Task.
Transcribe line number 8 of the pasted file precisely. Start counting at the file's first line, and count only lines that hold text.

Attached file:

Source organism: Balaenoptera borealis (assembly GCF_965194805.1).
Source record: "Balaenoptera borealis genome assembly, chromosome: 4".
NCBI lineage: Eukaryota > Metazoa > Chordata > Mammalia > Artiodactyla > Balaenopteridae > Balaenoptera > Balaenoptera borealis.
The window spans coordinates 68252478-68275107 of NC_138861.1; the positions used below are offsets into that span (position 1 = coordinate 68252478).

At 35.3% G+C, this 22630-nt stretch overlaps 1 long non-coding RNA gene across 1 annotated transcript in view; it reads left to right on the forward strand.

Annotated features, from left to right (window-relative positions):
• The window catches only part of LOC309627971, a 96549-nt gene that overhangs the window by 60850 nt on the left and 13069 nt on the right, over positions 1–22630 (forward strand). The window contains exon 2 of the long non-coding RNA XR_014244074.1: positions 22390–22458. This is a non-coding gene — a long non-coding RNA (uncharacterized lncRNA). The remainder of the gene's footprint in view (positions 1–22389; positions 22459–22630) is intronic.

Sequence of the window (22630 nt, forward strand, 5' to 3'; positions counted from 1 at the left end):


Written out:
Sequence of the window (22630 nt, forward strand, 5' to 3'; positions counted from 1 at the left end):